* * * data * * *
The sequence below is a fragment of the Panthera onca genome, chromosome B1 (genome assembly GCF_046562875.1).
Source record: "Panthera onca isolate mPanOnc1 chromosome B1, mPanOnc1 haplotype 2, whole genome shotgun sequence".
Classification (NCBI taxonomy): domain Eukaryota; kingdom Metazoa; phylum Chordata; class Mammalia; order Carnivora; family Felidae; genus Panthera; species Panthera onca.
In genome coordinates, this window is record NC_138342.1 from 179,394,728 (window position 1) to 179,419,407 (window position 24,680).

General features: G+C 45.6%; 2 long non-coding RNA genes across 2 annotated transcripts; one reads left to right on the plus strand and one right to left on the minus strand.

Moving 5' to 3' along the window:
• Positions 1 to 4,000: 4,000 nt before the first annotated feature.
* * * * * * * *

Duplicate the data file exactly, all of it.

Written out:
The sequence below is a fragment of the Panthera onca genome, chromosome B1 (genome assembly GCF_046562875.1).
Source record: "Panthera onca isolate mPanOnc1 chromosome B1, mPanOnc1 haplotype 2, whole genome shotgun sequence".
Classification (NCBI taxonomy): domain Eukaryota; kingdom Metazoa; phylum Chordata; class Mammalia; order Carnivora; family Felidae; genus Panthera; species Panthera onca.
In genome coordinates, this window is record NC_138342.1 from 179,394,728 (window position 1) to 179,419,407 (window position 24,680).

General features: G+C 45.6%; 2 long non-coding RNA genes across 2 annotated transcripts; one reads left to right on the plus strand and one right to left on the minus strand.

Moving 5' to 3' along the window:
• Positions 1 to 4,000: 4,000 nt before the first annotated feature.